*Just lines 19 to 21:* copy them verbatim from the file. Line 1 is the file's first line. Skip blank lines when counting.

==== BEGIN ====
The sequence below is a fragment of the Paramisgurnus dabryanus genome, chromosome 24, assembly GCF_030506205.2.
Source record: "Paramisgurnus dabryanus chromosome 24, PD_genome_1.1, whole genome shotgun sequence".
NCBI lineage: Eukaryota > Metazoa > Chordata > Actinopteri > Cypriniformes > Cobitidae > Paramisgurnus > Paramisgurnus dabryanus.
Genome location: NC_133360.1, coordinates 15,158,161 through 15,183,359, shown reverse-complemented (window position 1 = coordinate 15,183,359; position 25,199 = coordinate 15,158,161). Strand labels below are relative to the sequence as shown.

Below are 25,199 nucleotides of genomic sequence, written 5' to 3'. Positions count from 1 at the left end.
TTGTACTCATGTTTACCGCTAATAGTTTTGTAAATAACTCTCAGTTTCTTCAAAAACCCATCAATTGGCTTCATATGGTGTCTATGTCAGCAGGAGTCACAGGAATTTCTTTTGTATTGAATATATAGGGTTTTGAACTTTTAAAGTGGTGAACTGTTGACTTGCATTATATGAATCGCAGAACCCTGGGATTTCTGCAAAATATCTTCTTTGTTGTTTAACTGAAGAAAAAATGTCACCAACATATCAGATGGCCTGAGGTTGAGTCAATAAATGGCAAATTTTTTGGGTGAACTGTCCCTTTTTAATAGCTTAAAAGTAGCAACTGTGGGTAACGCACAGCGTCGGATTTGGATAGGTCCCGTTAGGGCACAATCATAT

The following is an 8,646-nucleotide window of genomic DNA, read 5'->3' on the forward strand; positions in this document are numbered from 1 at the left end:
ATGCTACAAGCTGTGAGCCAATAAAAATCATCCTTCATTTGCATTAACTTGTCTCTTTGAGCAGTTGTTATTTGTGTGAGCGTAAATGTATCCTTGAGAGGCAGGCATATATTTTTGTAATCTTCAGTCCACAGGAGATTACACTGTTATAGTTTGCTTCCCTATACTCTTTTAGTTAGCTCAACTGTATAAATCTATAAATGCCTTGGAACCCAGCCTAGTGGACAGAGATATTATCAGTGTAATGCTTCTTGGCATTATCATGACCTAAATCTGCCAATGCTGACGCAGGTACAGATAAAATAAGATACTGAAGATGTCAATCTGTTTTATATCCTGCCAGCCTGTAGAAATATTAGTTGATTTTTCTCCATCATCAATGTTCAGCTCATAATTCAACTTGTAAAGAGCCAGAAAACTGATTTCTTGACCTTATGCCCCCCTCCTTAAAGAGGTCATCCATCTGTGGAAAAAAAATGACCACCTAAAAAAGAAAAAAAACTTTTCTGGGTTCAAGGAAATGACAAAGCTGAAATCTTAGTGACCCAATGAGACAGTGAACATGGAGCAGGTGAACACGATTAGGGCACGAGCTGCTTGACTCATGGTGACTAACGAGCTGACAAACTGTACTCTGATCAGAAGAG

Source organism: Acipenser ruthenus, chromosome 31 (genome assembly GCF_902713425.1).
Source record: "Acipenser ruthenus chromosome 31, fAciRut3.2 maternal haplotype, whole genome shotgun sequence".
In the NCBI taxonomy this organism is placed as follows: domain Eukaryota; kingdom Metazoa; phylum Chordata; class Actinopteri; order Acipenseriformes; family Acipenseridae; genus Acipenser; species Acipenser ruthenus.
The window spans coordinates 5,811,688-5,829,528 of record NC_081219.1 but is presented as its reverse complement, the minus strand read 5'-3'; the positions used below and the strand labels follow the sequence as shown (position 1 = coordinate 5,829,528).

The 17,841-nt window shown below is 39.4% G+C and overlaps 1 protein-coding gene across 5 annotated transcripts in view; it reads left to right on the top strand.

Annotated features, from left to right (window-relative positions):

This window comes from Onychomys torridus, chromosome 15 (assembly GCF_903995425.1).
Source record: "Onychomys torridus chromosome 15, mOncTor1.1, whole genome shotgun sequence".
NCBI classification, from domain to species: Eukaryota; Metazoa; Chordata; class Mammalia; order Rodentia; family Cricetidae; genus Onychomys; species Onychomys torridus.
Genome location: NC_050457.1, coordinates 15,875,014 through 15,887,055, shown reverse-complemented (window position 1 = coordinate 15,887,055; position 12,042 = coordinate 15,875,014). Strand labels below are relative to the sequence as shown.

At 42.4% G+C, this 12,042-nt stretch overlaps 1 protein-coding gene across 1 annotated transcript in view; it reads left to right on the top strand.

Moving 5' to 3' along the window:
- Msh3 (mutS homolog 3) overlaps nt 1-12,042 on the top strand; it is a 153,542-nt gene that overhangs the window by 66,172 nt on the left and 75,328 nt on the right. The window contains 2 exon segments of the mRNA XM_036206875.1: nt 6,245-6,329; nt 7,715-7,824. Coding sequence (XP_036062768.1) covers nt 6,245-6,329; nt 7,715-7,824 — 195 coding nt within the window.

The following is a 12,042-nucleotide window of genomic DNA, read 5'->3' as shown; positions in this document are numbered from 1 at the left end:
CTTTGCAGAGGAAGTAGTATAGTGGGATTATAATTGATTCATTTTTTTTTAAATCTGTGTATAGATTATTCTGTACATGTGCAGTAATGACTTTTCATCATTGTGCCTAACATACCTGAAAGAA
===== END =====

At 42.4% G+C, this 12,042-nt stretch overlaps 1 protein-coding gene across 1 annotated transcript in view; it reads left to right on the top strand.

Moving 5' to 3' along the window:
- Msh3 (mutS homolog 3) overlaps nt 1-12,042 on the top strand; it is a 153,542-nt gene that overhangs the window by 66,172 nt on the left and 75,328 nt on the right. The window contains 2 exon segments of the mRNA XM_036206875.1: nt 6,245-6,329; nt 7,715-7,824. Coding sequence (XP_036062768.1) covers nt 6,245-6,329; nt 7,715-7,824 — 195 coding nt within the window.